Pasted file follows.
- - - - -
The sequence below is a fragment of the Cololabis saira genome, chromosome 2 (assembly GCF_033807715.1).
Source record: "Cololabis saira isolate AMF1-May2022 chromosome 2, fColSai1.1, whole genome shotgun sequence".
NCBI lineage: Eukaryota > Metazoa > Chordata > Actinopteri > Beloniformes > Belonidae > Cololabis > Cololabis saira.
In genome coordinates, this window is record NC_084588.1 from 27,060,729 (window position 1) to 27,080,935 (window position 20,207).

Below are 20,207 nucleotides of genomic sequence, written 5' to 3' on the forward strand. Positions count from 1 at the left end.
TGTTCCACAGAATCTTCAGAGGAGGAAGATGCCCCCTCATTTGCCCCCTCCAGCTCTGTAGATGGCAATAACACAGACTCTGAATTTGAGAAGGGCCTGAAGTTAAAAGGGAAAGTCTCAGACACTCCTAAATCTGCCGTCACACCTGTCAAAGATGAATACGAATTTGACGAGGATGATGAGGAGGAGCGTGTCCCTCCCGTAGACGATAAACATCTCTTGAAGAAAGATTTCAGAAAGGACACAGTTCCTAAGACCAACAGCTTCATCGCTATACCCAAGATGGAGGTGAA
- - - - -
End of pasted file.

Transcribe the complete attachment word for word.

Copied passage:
The sequence below is a fragment of the Cololabis saira genome, chromosome 2 (assembly GCF_033807715.1).
Source record: "Cololabis saira isolate AMF1-May2022 chromosome 2, fColSai1.1, whole genome shotgun sequence".
NCBI lineage: Eukaryota > Metazoa > Chordata > Actinopteri > Beloniformes > Belonidae > Cololabis > Cololabis saira.
In genome coordinates, this window is record NC_084588.1 from 27,060,729 (window position 1) to 27,080,935 (window position 20,207).

Below are 20,207 nucleotides of genomic sequence, written 5' to 3' on the forward strand. Positions count from 1 at the left end.
TGTTCCACAGAATCTTCAGAGGAGGAAGATGCCCCCTCATTTGCCCCCTCCAGCTCTGTAGATGGCAATAACACAGACTCTGAATTTGAGAAGGGCCTGAAGTTAAAAGGGAAAGTCTCAGACACTCCTAAATCTGCCGTCACACCTGTCAAAGATGAATACGAATTTGACGAGGATGATGAGGAGGAGCGTGTCCCTCCCGTAGACGATAAACATCTCTTGAAGAAAGATTTCAGAAAGGACACAGTTCCTAAGACCAACAGCTTCATCGCTATACCCAAGATGGAGGTGAA